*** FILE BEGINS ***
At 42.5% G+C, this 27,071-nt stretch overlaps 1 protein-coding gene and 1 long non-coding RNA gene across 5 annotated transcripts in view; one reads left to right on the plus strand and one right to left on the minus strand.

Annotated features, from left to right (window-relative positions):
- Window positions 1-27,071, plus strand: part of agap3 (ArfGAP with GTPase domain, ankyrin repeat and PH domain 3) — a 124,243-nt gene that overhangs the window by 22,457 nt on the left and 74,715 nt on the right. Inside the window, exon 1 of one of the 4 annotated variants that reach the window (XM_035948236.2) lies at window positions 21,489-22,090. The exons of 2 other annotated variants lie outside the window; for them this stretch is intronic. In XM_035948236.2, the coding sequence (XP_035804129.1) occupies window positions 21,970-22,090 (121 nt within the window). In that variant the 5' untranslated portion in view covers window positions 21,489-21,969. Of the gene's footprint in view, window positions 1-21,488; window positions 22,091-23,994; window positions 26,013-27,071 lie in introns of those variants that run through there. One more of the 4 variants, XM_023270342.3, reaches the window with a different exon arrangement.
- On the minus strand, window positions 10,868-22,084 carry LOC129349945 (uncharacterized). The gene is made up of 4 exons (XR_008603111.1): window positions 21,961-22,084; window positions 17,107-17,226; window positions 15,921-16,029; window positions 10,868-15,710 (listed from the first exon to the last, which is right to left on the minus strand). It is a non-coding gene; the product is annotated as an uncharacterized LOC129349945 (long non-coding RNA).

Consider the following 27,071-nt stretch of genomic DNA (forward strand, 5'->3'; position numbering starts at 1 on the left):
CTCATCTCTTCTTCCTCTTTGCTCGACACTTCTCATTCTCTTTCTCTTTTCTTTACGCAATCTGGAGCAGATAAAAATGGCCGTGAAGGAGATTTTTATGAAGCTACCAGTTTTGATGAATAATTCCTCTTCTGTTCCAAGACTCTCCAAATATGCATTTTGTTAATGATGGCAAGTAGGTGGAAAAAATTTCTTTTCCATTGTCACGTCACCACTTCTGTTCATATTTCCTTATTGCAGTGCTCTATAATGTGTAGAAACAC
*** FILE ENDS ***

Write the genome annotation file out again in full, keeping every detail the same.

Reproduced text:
At 42.5% G+C, this 27,071-nt stretch overlaps 1 protein-coding gene and 1 long non-coding RNA gene across 5 annotated transcripts in view; one reads left to right on the plus strand and one right to left on the minus strand.

Annotated features, from left to right (window-relative positions):
- Window positions 1-27,071, plus strand: part of agap3 (ArfGAP with GTPase domain, ankyrin repeat and PH domain 3) — a 124,243-nt gene that overhangs the window by 22,457 nt on the left and 74,715 nt on the right. Inside the window, exon 1 of one of the 4 annotated variants that reach the window (XM_035948236.2) lies at window positions 21,489-22,090. The exons of 2 other annotated variants lie outside the window; for them this stretch is intronic. In XM_035948236.2, the coding sequence (XP_035804129.1) occupies window positions 21,970-22,090 (121 nt within the window). In that variant the 5' untranslated portion in view covers window positions 21,489-21,969. Of the gene's footprint in view, window positions 1-21,488; window positions 22,091-23,994; window positions 26,013-27,071 lie in introns of those variants that run through there. One more of the 4 variants, XM_023270342.3, reaches the window with a different exon arrangement.
- On the minus strand, window positions 10,868-22,084 carry LOC129349945 (uncharacterized). The gene is made up of 4 exons (XR_008603111.1): window positions 21,961-22,084; window positions 17,107-17,226; window positions 15,921-16,029; window positions 10,868-15,710 (listed from the first exon to the last, which is right to left on the minus strand). It is a non-coding gene; the product is annotated as an uncharacterized LOC129349945 (long non-coding RNA).

Consider the following 27,071-nt stretch of genomic DNA (forward strand, 5'->3'; position numbering starts at 1 on the left):
CTCATCTCTTCTTCCTCTTTGCTCGACACTTCTCATTCTCTTTCTCTTTTCTTTACGCAATCTGGAGCAGATAAAAATGGCCGTGAAGGAGATTTTTATGAAGCTACCAGTTTTGATGAATAATTCCTCTTCTGTTCCAAGACTCTCCAAATATGCATTTTGTTAATGATGGCAAGTAGGTGGAAAAAATTTCTTTTCCATTGTCACGTCACCACTTCTGTTCATATTTCCTTATTGCAGTGCTCTATAATGTGTAGAAACAC